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Last season, Kyrie Irving was the ninth player in NBA history to record a 50-40-90 shooting season.

He joined Steve Nash (four times), Larry Bird (twice), Malcolm Brogdon, Stephen Curry, Kevin Durant, Dirk Nowitzki, Reggie Miller, and Mark Price as the only players to achieve those statistics.

It was the fifth time a player averaged 25 or more points shooting those percentages.

However, it’s the baggage that comes with Irving off the court that gives teams a strong pause when debating a trade to acquire him.

“For the most part, every front office and coaching staff is scared to death of him and doesn’t want to touch him,” one NBA executive told HoopsHype. “Honestly, it might’ve been four teams before this (his refusal to get vaccinated). He’s a guy that front offices don’t trust. Coaches don’t want to deal with him. Players like him.”

Over the past few seasons, Irving passed on playing in the NBA bubble, abruptly left the Nets for personal reasons, and refused to get the vaccine. Doing so rendered him unavailable in Brooklyn’s home games this season before the team decided he wouldn’t play or practice until he was eligible to be a full participant and get vaccinated.

For most teams, the locker room internally is a major factor in personnel decision-making. It’s clear in the eyes of many executives around the league Irving’s actions don’t reflect well on him.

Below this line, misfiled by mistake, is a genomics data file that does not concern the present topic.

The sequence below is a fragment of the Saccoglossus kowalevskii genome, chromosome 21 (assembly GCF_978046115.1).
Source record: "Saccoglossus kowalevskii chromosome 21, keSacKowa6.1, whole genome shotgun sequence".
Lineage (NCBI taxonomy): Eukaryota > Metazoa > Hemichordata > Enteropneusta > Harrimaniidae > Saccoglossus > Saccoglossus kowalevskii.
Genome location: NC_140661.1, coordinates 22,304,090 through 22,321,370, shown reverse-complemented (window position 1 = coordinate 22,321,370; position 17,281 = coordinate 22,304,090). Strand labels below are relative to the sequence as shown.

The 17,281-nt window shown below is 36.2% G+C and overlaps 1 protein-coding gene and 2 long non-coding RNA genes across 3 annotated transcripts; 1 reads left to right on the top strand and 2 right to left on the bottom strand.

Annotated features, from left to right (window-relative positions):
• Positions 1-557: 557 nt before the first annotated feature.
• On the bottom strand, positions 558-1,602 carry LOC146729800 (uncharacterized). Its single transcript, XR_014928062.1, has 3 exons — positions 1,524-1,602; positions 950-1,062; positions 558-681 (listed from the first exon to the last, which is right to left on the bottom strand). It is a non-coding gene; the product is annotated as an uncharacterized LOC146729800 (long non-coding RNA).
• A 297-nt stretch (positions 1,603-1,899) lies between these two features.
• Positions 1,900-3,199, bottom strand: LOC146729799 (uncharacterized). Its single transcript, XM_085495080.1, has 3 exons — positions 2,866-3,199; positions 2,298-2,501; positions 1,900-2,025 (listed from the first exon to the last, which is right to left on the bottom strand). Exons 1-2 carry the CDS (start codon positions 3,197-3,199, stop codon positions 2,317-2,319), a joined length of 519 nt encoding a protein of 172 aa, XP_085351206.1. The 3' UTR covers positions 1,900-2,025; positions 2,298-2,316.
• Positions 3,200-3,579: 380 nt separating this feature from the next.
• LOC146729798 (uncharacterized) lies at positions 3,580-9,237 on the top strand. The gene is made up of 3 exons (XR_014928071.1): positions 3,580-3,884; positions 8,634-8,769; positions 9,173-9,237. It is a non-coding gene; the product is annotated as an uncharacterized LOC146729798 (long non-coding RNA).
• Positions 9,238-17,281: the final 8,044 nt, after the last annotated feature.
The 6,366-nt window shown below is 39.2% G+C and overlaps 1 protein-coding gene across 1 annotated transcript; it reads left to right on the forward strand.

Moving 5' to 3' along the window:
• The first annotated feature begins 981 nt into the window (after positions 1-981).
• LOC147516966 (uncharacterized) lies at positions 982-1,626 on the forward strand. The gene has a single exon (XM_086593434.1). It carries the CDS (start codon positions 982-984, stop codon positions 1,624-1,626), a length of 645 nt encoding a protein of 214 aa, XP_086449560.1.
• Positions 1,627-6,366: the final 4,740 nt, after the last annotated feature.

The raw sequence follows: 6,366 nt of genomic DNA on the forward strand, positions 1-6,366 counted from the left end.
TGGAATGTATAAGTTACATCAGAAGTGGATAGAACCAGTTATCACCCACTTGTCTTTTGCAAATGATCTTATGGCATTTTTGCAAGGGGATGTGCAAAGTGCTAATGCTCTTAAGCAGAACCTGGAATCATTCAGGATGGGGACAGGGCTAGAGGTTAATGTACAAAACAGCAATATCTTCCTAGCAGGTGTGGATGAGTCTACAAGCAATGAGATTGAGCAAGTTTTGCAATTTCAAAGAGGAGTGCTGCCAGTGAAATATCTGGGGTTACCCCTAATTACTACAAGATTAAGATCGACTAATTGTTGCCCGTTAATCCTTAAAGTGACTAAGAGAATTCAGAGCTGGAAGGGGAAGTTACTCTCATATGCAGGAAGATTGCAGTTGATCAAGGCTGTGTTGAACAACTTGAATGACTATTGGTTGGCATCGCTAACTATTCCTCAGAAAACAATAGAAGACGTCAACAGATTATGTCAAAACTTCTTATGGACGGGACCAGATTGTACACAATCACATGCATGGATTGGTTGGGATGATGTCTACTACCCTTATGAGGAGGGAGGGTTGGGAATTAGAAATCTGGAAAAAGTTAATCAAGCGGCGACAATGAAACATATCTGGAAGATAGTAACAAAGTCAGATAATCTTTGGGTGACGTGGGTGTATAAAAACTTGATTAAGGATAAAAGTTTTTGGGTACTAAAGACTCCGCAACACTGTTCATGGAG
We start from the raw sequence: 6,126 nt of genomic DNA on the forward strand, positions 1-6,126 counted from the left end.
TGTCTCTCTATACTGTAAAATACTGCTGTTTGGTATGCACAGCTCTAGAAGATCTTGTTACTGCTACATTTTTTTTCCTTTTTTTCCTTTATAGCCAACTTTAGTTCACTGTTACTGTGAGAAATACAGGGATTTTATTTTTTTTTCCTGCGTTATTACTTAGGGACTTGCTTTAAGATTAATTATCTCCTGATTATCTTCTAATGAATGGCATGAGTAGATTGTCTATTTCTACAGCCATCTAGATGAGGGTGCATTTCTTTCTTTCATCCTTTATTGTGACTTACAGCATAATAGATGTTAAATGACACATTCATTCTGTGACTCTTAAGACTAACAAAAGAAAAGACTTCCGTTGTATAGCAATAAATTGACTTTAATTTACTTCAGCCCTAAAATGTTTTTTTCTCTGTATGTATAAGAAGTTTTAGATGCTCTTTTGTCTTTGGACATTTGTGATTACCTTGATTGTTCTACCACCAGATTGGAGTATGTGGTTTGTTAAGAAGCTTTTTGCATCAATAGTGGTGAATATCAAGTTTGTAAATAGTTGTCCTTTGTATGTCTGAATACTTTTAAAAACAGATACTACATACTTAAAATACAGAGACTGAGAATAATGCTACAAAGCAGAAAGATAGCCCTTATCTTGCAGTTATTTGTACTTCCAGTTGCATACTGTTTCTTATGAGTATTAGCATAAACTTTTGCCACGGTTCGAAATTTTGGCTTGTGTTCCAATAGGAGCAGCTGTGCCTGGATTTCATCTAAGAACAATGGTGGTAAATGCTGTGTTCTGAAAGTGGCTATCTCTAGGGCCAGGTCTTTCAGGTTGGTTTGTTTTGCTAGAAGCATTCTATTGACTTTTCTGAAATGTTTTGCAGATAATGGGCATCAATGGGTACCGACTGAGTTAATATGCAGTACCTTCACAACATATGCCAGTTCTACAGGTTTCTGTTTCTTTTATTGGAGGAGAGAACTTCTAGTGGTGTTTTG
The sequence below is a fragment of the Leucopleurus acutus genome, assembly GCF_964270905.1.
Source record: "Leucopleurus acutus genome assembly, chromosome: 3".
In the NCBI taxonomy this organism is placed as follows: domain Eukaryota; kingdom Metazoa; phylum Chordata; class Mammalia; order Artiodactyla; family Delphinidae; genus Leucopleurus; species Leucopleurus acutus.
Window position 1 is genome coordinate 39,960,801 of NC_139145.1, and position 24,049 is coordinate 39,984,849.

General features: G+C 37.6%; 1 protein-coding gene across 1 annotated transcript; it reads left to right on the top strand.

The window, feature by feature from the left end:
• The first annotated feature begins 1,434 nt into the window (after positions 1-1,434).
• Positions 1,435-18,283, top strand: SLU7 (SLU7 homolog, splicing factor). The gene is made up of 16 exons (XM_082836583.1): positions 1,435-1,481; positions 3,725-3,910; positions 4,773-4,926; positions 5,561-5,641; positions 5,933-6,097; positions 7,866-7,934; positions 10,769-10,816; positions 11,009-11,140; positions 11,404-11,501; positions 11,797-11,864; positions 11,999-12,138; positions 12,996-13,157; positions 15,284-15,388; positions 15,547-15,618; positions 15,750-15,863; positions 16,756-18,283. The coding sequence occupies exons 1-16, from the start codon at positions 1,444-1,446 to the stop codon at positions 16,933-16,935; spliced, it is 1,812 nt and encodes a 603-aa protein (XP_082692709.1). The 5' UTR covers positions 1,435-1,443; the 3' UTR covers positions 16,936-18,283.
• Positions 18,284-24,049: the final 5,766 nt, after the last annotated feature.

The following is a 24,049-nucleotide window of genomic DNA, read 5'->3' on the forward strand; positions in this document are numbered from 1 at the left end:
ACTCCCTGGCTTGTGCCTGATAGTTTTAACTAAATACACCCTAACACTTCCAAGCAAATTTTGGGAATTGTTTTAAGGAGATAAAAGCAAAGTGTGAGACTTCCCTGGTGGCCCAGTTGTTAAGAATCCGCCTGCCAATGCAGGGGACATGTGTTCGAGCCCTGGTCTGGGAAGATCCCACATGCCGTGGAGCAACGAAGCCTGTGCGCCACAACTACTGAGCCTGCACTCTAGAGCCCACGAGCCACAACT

“He had his own way about things,” as one of Irving’s former assistant coaches for several seasons told HoopsHype. “If he didn’t agree with the philosophy, he was going to do his own thing. In coaching, you always hope the player will at least try the coach’s way. Most coaches will see they’re trying to execute, and if it’s not working, they change it. Kyrie is like, if this isn’t going to work, I’m not going to do it.”

Several other coaches who’ve been around Irving for various seasons described him as “different” and “moody” at times. On good days, Irving would engage teammates by verbally encouraging younger players or struggling veterans in practices, and dazzle on the court when the lights shined bright. On bad days, Irving wouldn’t talk to anyone, and he’d go off the script from some defensive schemes and offensive play calls, which left some coaches scratching their heads. The issue, according to those coaches, was they didn’t know which version was entering the gym daily.

If the Nets ultimately decide to trade Irving, they won’t get back anything close to equal value for one of the league’s most talented players when he’s on the court based on conversations with the executives polled.

“He’s a max player, who people would not give up assets you’d traditionally give up,” as one NBA executive surmised. “There’s so much risk associated with him that I think most teams wouldn’t pay in a trade what you’d expect someone to pay given his skill level when he’s at his best.”

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